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This is the 34th in a series of reviews dedicated to the concept of 32Ohm Audio as embodied by the store of that name in downtown Portland/Oregon and described here - Ed.

Reviewer: Srajan Ebaen
Financial Interests: click here
Sources: Apple iMac 1TB running OSX 10.6.6 with Pure Music 1.74 in hybrid memory play with pre-allocated RAM (AIFF files up to 24/192), Burson Audio HA160D as DAC, Weiss DAC2 in 176.4kHz mode, iPod Classic 160GB (AIFF, ALAC), Pure i-20 dock, Cypher Labs Algorhythm Solo
Headphones: ALO Audio recabled Audez'e LCD-2, Sennheiser HD800, beyerdynamic T1 and AKG K-702; stock audio-technica W5000; stock Grado PS-1000; HifiMan HE5LE with optional silver wiring and grill mod; Hifi Man HE-6 [on loan]; Ortofon eQ7
Headphone amps: Trafomatic Audio Head One; NuForce HDP; Woo Audio Model 5; Burson Audio HA-160; April Music Aura Note Premier; Meier Audio Corda Concerto, Antelope Audio Zodiac+ [on loan]
Headphone stand: Sieveking Sound Omega, ALO Audio
Cables: ASI Liveline interconnects and power cables, Furutech GT2 and WireWorld Starlight USB A-to-mini-B cables [on loan], LaCie and Entreq Firewire 800 cables, Entreq USB cable, Black Cat Cable Veloce S/PDIF cable
Review Component Retail: $449

  If you've reached this page directly, rewind to the real beginning on Schiit the company and their first two products, the Asgard Fet/Mosfet amp and the Valhalla OTL version. This will avoid unnecessary repetition and paint the complete picture - including plenty of photos from a 'remote viewing' session of the Schiit facilities. - Ed

Not Jean-Paul but bel mondo power. That would be Schiit's Lyr with its 6 watts of 32Ω go juice. It's what makes this small $449 headphone amp one of the most powerful on the market. The rationale for this attack on the power throne is twofold. Inefficient but popular planarmagnetic headphones by Audez'e and HifiMan (so-called orthodynamics) actually need an honest fistful of watts to get their lazy 50Ω butts into high gear. Into their impedance Lyr delivers a solid 4 watts. "That said, Mike Moffat really likes the Lyr also with his 600Ω beyerdynamics". In cases of high Z there's big headroom for practically unlimited dynamic range and—perhaps more important still—superior clarity from high-current control. Whilst still quoting Schiit co-founder Jason Stoddard, "about your earlier Valhalla comments it's funny since the first versions were all heavy, syrupy and slow - very typical tube amp sound. Thanks to Mike who's been using variations on this theme since the Theta preamp days, it only took careful selection of four resistors and an increase in the power supply voltage to completely turn it around."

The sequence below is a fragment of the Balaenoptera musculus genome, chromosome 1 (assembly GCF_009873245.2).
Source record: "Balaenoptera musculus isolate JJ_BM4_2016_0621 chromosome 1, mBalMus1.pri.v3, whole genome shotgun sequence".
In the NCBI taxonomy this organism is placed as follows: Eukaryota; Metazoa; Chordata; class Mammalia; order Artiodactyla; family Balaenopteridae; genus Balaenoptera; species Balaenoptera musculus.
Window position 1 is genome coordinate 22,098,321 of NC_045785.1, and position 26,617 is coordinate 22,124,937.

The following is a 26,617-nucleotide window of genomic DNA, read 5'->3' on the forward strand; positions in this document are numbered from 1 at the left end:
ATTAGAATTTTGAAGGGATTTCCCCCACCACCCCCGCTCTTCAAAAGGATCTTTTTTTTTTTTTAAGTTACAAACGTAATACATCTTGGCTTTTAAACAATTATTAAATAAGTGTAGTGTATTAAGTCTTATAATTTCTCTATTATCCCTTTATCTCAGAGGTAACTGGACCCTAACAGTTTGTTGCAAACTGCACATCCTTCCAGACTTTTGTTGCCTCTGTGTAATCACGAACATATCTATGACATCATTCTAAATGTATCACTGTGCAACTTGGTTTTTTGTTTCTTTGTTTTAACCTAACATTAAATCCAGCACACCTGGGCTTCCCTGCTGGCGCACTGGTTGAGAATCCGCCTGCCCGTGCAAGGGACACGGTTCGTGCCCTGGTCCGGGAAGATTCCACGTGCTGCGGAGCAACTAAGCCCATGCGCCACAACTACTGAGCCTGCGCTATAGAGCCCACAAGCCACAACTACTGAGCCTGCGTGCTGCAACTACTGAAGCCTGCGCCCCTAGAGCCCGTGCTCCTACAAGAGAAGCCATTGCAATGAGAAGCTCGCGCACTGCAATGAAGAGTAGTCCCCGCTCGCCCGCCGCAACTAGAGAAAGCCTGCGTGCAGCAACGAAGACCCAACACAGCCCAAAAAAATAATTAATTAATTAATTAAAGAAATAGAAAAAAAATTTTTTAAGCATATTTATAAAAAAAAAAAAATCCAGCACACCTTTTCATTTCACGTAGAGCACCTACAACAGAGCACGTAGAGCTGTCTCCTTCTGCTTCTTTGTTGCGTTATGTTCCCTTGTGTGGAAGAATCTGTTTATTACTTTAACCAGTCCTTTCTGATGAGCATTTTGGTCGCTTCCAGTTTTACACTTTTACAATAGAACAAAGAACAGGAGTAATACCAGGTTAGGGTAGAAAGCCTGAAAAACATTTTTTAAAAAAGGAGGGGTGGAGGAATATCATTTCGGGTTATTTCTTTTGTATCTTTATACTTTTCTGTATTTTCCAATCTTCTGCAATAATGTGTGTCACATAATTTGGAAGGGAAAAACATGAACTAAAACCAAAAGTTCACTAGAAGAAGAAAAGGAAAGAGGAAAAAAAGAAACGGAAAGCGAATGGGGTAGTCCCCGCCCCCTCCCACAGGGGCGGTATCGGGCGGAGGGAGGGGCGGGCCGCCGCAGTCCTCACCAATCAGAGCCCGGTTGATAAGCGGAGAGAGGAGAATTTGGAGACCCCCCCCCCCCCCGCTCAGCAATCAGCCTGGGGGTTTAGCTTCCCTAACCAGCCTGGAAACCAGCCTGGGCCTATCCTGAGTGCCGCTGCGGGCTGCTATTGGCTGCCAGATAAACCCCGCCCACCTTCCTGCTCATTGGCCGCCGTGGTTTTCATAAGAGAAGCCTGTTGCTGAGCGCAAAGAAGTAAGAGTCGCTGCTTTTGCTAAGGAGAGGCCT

As a hybrid, Lyr combines twin triodes for 20dB of single-stage* voltage gain with Mosfets for current gain. The amp is direct coupled front to back with an op-amp based DC servo. This 2Hz to 200kHz (-3dB) wide bandwidth circuit runs no feedback but a "current-sensing adaptive output topology which allows the amplifier to dynamically adjust to the load. The primary benefits are essentially single-ended class A operation for high-impedance headphones (300 - 600Ω) moving seamlessly to push-pull class A and finally into class AB as current needs increase. This provides much higher overall efficiency and allows us to package 6 times the power into the same 9 x 6.75 x 3.25" chassis as Asgard and Valhalla while running slightly cooler." Stock glass is a pair of Slovakian JJ ECC88 dual triodes. Tube rolling with any 6DJ8/6922 substitute is encouraged however.

* "The JFETs we use in Asgard would go pop in a big hurry if we used them here and while we tried high-voltage BJTs, they didn’t sound as good. We did play with depletion-mode Mosfets but they were noisy so tubes were the right choice for the job at hand."

"Lyr uses two separate internal transformers together with over 20,000uF of total filter capacitance and four separate supply rails to feed all the components. Lyr is biased very heavily into Class A and actually runs hotter bias than Sumo's old 60-watt speaker amp! Figure that it makes over half a watt in single-ended Class A and even more before it gets into push-pull operation."

To return to Lyr's apparent main attraction, peak swing into 32Ω is a mighty 40 volts. In casual Schiit slang this "will make the magic smoke come out of your headphones". So make no mistake, yes with such power you could blow up your expensive Sennheiser HD800 or beyerdynamic T1 if you cranked up the juice without wearing them. Anyone sane and not stone-deaf couldn't while actually listening. A 400 horse-power street rocket is potentially lethal too but only if not treated with respect. To author such a beast, the Lyr designers—have to—trust the intelligence of their audience not to do anything stupid. By implication it also means that a Lyr owner will possess a machine that'll properly drive any known headphone on the market. At least in the Schiit catalogue that makes it the only truly universal model (and needless to say 120dB IEMs would seem silly in this context).